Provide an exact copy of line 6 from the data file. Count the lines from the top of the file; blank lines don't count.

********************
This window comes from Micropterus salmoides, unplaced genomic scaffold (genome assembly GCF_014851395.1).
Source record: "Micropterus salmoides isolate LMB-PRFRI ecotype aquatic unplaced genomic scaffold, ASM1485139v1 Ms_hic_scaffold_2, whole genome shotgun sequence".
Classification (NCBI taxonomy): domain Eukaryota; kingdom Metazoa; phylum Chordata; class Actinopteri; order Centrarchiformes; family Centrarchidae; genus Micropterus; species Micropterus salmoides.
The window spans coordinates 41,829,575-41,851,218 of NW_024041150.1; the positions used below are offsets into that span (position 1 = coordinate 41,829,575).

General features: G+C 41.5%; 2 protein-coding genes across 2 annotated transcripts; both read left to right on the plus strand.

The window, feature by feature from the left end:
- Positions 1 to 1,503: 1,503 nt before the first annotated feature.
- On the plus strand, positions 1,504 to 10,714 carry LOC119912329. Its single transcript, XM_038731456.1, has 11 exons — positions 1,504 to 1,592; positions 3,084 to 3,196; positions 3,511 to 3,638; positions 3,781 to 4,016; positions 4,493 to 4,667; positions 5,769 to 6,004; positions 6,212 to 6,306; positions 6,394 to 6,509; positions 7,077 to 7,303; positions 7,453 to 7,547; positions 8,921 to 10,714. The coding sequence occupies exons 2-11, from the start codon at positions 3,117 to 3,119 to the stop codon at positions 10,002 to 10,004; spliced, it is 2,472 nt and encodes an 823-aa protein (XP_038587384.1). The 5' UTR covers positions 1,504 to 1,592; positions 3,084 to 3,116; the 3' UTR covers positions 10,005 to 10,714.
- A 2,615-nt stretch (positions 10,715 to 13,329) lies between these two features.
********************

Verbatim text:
The window, feature by feature from the left end: